Michigan Classical Press is a peer-reviewed, independent publisher

In the Hellenistic period of Greek history, communities often offered honors and titles to representatives of certain dynasties. Modeled on the earlier civic practice of creating a cult for important mythological or divine figures, the more modern ruler cult signified which figures were important to a city and its region, and represented the city’s appreciation in return for favors or military services offered. Divine Honors for Mortal Men in Greek Cities: The Early Cases presents Christian Habicht’s argument for the handling of these ruler cults in mainland Greece and the islands, relying upon contemporary testimony, down to 240 BCE. John Noël Dillon’s faithful yet inviting translation of the 1970 German edition presents the author’s updated case studies based on inscriptional discoveries since that time. Divine Honors also includes updated supplemental material encompassing additional bibliography, and detailed subject and source indices.

Christian Habicht is Professor Emeritus, School of Historical Studies, Institute for Advanced Study. He is the author of some 28 books and has received the Lifetime Achievement Award from the American Society of Greek and Latin Epigraphy.

John Noël Dillon is the author of The Justice of Constantine: Law, Communication, and Control (University of Michigan Press), and has taught at the universities of Heidelberg, Exeter, and Peking.  

ISBN-13 9780979971396; xvi + 240 pp, $67.50 (cloth)

Polybius 1, A Commentary

Born about 200 BC in Greece to a politically prominent family, Polybius had his own political career cut short when he was deported to Rome as a hostage. During his exile, he commenced the composition of his Histories, with the original goal of examining Rome's rise to supremacy during the years from 220 to 168 BC; later he would extend his investigation down to the aftermath of the Third Punic and Achaean wars, which ended in 146 BC.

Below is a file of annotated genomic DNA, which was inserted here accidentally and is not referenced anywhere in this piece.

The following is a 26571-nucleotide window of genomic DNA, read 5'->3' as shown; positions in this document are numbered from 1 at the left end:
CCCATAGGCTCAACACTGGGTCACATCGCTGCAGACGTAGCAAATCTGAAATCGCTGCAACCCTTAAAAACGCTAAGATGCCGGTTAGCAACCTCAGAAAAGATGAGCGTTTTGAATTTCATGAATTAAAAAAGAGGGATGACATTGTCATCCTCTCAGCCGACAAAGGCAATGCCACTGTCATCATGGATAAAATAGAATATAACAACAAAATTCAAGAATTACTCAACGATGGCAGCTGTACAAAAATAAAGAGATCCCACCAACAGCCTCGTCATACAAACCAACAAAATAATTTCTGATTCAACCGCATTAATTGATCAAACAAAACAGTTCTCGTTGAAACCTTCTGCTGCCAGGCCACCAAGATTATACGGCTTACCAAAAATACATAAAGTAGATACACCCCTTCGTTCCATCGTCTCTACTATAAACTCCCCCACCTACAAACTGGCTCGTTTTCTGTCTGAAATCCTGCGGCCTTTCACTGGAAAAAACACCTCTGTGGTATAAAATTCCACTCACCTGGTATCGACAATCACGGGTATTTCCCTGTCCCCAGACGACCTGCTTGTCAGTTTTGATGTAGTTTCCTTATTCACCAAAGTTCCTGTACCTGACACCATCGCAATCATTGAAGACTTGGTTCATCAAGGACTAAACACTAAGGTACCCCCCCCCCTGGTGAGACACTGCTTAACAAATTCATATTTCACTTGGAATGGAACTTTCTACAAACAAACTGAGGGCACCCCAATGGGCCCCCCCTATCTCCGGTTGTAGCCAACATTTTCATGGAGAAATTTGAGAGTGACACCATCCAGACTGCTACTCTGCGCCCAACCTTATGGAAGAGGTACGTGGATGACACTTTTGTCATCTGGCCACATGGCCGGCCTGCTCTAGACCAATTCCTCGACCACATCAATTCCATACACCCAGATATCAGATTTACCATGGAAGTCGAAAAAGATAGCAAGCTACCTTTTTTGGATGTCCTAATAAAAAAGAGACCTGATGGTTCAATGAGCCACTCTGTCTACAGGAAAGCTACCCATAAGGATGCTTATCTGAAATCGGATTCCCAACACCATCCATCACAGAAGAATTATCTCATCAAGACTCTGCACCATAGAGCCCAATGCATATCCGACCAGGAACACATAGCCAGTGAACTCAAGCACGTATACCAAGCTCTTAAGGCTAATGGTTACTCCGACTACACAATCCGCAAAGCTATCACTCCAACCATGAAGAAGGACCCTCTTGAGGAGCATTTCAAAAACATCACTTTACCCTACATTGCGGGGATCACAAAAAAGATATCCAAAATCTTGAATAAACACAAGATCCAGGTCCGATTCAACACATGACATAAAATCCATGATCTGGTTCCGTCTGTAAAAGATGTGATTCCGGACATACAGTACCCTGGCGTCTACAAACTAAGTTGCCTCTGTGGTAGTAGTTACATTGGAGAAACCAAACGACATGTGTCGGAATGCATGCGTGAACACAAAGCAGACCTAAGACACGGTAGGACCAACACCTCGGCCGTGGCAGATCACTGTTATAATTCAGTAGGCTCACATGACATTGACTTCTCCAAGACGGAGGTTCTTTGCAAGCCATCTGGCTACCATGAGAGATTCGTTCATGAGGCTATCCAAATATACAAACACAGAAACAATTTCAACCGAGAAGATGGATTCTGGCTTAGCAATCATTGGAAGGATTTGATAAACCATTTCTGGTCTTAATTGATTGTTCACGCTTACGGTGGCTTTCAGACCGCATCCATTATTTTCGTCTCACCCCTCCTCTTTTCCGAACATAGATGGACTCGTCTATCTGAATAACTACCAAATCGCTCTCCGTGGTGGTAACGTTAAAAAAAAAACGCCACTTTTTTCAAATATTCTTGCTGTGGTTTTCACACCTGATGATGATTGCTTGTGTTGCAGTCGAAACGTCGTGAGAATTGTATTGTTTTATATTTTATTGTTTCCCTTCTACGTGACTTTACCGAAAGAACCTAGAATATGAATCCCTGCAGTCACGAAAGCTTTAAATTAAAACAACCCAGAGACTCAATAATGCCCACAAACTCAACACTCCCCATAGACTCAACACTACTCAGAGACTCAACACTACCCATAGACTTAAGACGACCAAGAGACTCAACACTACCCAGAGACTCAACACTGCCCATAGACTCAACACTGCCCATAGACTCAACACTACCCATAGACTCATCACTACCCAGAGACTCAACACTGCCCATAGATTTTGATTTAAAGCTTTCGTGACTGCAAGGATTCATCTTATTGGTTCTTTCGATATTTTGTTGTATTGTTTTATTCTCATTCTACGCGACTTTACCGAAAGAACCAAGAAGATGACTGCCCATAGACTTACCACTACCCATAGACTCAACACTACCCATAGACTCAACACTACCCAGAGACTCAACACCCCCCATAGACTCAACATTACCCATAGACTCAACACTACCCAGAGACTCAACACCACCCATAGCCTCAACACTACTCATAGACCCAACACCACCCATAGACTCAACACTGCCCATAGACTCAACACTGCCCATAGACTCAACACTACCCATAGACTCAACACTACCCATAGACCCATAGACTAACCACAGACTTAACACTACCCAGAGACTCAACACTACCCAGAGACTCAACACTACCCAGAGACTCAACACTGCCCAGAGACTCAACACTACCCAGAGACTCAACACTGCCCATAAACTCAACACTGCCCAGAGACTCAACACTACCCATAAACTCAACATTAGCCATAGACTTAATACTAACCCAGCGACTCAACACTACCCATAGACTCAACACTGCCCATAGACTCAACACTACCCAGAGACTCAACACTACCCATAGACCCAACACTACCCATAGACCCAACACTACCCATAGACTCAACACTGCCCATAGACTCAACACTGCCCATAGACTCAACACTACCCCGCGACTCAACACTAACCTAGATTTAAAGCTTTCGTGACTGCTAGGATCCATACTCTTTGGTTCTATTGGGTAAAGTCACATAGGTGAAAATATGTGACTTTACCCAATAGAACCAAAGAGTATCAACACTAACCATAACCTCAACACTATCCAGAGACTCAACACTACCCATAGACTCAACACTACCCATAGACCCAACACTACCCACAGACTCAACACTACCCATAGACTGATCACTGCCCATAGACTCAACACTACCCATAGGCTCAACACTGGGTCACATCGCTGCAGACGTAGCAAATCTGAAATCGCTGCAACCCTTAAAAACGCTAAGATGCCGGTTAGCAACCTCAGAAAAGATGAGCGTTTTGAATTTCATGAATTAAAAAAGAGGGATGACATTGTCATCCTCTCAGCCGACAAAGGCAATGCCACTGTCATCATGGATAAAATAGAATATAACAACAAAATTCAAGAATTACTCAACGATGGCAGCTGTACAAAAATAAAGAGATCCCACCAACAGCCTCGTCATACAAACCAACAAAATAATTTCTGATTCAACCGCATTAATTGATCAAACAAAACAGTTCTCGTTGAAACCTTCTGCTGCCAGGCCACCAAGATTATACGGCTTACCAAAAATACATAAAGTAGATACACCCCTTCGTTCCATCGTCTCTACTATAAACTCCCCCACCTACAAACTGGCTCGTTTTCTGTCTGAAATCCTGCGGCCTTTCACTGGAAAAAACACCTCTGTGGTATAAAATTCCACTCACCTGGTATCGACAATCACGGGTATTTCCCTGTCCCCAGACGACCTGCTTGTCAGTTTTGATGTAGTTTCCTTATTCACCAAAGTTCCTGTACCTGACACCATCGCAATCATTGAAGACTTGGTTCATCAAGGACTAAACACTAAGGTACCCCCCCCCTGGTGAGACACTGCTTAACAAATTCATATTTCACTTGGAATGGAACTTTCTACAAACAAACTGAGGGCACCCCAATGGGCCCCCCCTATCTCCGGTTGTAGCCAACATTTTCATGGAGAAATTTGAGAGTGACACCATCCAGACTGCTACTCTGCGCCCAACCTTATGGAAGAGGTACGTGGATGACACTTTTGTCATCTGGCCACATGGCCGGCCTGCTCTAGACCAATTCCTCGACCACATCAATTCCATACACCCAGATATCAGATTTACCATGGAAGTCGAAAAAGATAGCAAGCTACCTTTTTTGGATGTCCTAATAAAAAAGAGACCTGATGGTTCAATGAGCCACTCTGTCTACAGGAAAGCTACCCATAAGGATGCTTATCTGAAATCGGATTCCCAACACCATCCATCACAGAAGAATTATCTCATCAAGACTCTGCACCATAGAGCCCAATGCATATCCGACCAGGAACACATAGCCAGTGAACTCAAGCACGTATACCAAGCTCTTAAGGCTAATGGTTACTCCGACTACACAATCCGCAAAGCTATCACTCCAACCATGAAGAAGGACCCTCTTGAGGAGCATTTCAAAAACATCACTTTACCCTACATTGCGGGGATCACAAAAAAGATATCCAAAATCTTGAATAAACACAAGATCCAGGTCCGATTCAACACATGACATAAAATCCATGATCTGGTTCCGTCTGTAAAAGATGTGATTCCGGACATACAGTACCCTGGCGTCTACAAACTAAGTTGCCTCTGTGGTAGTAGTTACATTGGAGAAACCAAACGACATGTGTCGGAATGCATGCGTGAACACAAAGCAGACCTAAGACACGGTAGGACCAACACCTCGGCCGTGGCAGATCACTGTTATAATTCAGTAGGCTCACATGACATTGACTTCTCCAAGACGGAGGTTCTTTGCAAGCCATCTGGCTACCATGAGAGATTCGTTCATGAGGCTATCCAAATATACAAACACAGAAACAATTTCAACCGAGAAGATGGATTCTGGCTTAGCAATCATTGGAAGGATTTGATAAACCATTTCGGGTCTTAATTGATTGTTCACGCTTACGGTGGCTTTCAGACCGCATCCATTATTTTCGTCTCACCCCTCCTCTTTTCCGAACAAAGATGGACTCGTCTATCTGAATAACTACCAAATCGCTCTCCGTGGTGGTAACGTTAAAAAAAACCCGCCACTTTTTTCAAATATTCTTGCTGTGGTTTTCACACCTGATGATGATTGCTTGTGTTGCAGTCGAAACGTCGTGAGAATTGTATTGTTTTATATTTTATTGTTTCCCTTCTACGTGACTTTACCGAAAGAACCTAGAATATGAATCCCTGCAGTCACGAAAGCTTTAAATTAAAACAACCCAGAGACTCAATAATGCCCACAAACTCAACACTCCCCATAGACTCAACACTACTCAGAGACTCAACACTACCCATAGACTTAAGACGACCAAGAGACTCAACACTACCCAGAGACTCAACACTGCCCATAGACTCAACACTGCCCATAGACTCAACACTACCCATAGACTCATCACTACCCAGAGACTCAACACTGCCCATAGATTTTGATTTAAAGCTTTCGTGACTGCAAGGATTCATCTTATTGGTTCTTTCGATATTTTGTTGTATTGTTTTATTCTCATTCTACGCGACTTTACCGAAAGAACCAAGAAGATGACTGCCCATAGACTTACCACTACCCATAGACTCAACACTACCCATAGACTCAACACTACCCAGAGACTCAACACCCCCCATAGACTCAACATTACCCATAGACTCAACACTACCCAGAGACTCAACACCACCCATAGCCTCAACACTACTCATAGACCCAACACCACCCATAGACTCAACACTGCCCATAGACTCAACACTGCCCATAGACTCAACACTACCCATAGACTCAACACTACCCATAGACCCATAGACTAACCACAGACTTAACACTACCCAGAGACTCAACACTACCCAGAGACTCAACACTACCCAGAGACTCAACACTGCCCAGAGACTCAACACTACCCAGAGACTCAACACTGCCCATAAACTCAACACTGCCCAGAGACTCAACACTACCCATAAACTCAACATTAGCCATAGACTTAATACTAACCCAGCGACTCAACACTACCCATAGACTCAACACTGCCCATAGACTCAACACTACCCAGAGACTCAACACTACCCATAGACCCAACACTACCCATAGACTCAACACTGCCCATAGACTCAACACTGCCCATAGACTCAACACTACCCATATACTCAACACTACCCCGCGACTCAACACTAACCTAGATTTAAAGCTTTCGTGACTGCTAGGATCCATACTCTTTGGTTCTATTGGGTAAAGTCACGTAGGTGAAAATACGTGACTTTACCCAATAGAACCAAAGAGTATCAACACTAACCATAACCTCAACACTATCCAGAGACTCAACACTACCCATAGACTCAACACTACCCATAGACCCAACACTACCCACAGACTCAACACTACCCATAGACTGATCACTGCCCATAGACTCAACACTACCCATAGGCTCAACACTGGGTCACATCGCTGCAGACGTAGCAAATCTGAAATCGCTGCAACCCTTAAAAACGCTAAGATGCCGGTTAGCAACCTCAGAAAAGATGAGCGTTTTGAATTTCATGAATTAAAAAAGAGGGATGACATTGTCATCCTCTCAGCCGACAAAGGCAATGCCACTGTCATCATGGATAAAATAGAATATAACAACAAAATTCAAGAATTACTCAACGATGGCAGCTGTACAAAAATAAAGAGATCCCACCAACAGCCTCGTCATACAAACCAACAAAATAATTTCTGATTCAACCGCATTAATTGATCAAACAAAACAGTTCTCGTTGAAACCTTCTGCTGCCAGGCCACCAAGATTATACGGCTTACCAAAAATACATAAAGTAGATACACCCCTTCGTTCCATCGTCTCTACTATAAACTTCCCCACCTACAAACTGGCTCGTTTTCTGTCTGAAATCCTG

Of the original forty books of the Histories, today only the first five survive essentially intact, with most of the remaining books represented by fragments of various lengths. In this volume, David D. Phillips presents a commentary on Polybius' first book. The volume includes the definitive text by Theodor Büttner-Wobst, together with detailed commentary on points of linguistic and historical interest, and an introduction to Polybius' life, the Histories (with special attention to book 1), and Polybian language, style, and tone.

David D. Phillips is Professor of History, University of California, Los Angeles. He is the author of The Laws of Ancient Athens (University of Michigan Press, 2013), Avengers of Blood: Homicide in Athenian Law and Custom from Draco to Demosthenes (Franz Steiner Verlag, 2008), and Athenian Political Oratory: 16 Key Speeches (Routledge, 2004).

ISBN 978-0-9799713-7-2; 6x9; 269 pp.; $65 (cloth)